Tuesday, April 25, 2017

The History of Helter Skelter

The Midnight Assassin: Panic, Scandal, and the Hunt for America’s First Serial Killer – Skip Hollandsworth (Picador)

I don’t know why, it’s certainly not based on any logical reasoning, but I had come to think that the concept of a serial murderer was a more modern, recent vintage. Logically, these twisted souls could have existed at any point in our collective histories and easily one of the most infamous serial killer’s, Jack the Ripper dates back to the late 1880s.

Could a contemporary of Jack’s or even Jack himself that became the person suspected of being America’s first serial killer and panicked the citizens of Austin, Texas in the late 1880s? That is the premise that author, journalist, editor and screenwriter Skip Hollandsworth explores in The Midnight Assassin: Panic, Scandal, and the Hunt for America’s First Serial Killer.

If you think about the folks who ply their writer trade and purveyors of true crime, non-fiction writers, they tend to focus on current or recent stories that they can blow up into full blown books. Think of the likes of Truman Capote, In Cold Blood and Ann Rule The Stranger Beside Me who write about current, nefarious, characters, who offered either direct access or a mountain of recent information to utilize in the penning of their books.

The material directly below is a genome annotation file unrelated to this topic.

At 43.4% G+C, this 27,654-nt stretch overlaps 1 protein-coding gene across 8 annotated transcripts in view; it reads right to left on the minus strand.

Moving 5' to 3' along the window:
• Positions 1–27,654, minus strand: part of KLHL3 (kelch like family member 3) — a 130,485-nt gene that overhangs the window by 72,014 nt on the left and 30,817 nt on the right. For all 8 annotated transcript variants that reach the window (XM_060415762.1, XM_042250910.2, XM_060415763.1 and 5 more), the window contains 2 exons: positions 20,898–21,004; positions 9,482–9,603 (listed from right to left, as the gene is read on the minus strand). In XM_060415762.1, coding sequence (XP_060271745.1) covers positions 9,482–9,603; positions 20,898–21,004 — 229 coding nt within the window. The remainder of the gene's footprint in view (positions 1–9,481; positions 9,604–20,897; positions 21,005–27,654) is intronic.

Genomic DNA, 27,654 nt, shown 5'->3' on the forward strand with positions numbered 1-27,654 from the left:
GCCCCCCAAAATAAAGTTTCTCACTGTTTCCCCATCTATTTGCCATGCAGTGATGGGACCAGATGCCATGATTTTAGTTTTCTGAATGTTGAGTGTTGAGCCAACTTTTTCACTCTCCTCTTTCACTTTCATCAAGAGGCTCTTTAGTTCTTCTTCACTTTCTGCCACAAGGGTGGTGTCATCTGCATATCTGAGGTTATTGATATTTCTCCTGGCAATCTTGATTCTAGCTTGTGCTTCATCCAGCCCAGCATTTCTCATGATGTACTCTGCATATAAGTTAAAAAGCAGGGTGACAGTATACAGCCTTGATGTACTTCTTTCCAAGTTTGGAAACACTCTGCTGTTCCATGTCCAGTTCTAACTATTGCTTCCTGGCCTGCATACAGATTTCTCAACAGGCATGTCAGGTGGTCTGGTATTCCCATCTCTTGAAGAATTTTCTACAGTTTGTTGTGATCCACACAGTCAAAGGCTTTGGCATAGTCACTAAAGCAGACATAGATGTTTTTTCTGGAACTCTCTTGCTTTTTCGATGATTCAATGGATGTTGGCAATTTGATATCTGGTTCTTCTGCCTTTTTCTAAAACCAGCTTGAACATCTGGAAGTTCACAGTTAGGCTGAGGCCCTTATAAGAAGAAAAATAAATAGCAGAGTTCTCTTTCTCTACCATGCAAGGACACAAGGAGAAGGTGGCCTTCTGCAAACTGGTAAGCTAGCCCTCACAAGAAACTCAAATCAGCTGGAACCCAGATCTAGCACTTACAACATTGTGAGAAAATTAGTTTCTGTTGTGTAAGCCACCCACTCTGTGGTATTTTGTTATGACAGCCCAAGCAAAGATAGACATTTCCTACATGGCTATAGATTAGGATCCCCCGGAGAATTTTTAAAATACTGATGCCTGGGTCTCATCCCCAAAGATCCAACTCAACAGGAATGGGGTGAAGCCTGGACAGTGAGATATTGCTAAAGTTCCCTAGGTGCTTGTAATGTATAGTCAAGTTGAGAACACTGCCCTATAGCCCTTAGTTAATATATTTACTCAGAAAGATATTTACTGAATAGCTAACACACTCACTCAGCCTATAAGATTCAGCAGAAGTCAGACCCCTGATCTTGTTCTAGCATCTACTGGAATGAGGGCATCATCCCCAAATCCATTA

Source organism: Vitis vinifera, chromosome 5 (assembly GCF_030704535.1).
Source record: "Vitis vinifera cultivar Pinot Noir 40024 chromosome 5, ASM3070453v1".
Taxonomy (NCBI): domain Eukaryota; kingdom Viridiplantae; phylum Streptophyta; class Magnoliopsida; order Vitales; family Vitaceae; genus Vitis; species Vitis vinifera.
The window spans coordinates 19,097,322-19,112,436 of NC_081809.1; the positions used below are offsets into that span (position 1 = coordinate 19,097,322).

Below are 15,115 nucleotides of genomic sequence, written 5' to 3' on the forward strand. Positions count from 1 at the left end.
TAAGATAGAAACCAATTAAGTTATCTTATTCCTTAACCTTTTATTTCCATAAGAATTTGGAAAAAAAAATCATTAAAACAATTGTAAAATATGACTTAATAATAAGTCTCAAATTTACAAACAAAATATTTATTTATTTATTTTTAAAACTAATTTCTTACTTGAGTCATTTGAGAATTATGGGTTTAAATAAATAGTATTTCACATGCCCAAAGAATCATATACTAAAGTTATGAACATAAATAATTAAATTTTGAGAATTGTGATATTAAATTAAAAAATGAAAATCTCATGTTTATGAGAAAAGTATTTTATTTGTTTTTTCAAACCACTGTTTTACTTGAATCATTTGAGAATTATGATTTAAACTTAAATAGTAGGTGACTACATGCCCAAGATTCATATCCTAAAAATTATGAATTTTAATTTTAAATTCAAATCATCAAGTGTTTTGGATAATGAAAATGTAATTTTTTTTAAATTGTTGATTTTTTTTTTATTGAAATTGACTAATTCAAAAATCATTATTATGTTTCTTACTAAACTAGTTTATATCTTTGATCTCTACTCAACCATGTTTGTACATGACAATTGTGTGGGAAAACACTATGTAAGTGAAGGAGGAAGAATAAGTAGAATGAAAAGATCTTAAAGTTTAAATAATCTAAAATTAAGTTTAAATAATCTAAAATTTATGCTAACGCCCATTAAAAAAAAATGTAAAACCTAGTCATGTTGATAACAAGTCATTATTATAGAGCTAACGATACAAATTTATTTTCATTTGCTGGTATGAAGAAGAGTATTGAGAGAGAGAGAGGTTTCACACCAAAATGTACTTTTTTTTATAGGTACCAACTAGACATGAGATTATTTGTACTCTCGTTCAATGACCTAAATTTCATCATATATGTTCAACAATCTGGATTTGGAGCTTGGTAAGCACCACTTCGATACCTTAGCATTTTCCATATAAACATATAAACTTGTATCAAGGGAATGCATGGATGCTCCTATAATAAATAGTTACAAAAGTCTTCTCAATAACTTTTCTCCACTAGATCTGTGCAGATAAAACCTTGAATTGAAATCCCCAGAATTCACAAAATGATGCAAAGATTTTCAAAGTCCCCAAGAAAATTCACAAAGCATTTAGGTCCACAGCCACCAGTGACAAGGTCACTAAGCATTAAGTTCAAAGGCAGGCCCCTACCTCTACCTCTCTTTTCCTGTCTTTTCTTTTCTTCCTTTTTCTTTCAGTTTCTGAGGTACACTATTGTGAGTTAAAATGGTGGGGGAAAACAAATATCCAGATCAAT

Hollandsworth on the other hand had to embark on the equivalent of a dumpster dive into historical news clips and historical accounts about not only the murders, but the era in which they took place. He does a masterful job of not only telling the often gruesome tale, but also setting the scene for the dynamics of the era; with insight into the politics, the rapid expansion of the Austin area, and the state of race in the 1880s.

In an age when we are all armchair crime scene investigators, his research into the crime fighters and the techniques, they used in that era is also very illuminating. To say the capabilities were limited is a grand understatement. Hollandsworth truly stiches this story together with a master storyteller’s eye, making it a great read for both true crime and history fans.

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